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This week, an Adelaide rail passenger was spotted with a snake on a suburban train — apparently in breach of transport regulations.
The photo posted on a popular social media site showed the man holding what appears to be a python.
Across Australia, there are different regulations about what kinds of pets you can take onboard public transport.
Some require pet owners to seek permission, and ensure their animals do not pose a threat, while others have imposed blanket bans on anything other than assistance dogs.
In the case of the snake, the incident was not flagged with police.
The Department of Planning, Transport and Infrastructure (DPTI) said the man had not sought approval to bring his serpent on the train.
"We are not aware of this person carrying a snake onboard a train," it said in a statement.
Knowing which pets are allowed onto public transport, however, is not always an easy task because of differences between state laws.
What do the biggest states do?Some states are more flexible than others when it comes to letting animals, especially pet dogs, travel on public transport.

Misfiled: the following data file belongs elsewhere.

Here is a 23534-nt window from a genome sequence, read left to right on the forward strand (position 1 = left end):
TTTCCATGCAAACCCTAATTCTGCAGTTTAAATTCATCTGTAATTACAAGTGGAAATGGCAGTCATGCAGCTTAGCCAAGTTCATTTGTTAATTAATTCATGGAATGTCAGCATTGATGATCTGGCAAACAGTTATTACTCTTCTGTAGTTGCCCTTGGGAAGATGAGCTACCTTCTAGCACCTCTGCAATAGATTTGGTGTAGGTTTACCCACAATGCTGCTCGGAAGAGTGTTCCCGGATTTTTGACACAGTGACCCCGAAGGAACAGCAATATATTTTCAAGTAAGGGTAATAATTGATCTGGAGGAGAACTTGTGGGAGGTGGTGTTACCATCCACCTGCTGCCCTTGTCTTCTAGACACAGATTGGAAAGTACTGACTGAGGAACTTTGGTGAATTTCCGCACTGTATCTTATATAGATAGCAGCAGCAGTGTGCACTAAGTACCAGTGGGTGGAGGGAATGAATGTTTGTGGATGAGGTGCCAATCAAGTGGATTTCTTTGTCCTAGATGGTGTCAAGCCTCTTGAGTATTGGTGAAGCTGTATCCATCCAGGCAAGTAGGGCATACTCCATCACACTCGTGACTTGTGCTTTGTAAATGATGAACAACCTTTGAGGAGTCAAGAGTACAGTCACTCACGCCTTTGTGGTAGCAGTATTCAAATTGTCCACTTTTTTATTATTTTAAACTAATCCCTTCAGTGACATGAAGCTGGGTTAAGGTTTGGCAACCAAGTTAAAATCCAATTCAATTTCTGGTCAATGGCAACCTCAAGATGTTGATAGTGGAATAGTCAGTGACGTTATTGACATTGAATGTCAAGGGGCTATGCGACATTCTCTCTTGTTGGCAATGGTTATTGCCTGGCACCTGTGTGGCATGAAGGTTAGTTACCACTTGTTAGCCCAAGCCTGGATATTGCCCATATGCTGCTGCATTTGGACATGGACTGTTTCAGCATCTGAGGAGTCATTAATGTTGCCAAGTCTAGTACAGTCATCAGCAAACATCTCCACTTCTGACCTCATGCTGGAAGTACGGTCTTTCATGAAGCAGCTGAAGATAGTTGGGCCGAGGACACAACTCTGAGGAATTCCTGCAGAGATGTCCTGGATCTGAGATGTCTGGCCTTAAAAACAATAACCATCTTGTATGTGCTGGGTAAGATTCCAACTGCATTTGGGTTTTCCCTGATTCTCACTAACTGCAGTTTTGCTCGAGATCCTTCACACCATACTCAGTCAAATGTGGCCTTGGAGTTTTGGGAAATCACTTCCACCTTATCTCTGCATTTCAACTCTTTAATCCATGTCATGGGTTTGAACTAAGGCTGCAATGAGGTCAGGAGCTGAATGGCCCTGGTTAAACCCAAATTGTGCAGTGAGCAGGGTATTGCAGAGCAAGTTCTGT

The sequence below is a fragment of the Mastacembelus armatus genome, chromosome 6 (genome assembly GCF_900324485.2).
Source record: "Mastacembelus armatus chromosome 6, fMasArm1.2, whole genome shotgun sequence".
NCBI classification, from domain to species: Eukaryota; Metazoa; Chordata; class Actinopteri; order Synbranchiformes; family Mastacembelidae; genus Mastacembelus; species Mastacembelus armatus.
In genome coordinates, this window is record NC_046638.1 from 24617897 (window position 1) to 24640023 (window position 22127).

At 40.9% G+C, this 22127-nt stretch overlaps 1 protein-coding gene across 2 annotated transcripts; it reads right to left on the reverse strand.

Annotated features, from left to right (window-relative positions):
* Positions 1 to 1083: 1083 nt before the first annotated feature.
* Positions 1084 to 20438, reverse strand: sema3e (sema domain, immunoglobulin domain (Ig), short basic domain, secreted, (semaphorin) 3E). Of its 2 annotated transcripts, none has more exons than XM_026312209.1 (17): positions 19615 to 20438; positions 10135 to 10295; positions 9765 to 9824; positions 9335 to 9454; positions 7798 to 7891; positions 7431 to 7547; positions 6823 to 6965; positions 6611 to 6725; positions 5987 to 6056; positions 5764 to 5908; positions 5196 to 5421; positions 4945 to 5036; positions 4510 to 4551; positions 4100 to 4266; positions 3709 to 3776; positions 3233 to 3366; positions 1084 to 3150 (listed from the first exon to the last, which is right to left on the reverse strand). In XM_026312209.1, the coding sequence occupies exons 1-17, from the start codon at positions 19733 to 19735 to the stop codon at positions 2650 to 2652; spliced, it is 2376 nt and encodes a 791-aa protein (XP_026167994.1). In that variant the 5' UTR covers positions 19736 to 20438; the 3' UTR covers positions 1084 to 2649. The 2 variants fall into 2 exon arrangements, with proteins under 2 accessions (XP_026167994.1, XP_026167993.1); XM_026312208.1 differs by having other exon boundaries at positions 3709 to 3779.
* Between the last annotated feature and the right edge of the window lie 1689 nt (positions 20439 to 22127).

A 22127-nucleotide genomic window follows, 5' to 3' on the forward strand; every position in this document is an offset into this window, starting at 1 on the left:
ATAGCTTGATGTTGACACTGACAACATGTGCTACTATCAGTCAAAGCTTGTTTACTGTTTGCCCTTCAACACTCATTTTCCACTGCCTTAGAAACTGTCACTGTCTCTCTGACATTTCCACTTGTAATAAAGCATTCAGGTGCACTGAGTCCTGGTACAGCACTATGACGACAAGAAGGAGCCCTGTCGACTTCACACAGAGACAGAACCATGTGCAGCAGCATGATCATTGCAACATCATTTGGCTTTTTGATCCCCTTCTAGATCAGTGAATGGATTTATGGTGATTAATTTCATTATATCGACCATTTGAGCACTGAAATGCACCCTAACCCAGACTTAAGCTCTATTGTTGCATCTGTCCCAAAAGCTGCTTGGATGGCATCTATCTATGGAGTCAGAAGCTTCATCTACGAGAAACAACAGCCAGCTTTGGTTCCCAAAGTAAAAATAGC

There is little, if any, mention of snakes — although that might be because reptile ownership is subject to separate state regulations.
In New South Wales, pets are allowed to travel on buses, ferries, in taxis and on trams provided they are stored in boxes, baskets or other containers — and permission is given by staff or the driver.
"Animals that are not clean, appear vicious or likely to annoy, threaten or inconvenience other customers will not be allowed," Transport for NSW states on its website.
But people requiring assistance animals do not have to seek prior approval.
"Assistance animals with valid accreditation can travel free on all metro, NSW train, bus, ferry, light rail, taxi, private bus and private ferry services," regulations state.
That includes guide dogs, but also dogs for people with hearing impairments and those which help people with mental health conditions.
Police dogs and sniffer dogs are also allowed onto public transport.
Victorian regulations are similar, allowing small animals in "suitable" containers onto metropolitan trains, trams and buses — but bigger dogs do not necessarily have to be caged.
"Dogs can travel with you on trains, as long as they're on a lead and wearing a muzzle," Public Transport Victoria's website states.
Commuters with dogs are advised to avoid peak hours and to "clean up any mess your dog makes".
This article first appeared on www.abc.net.au
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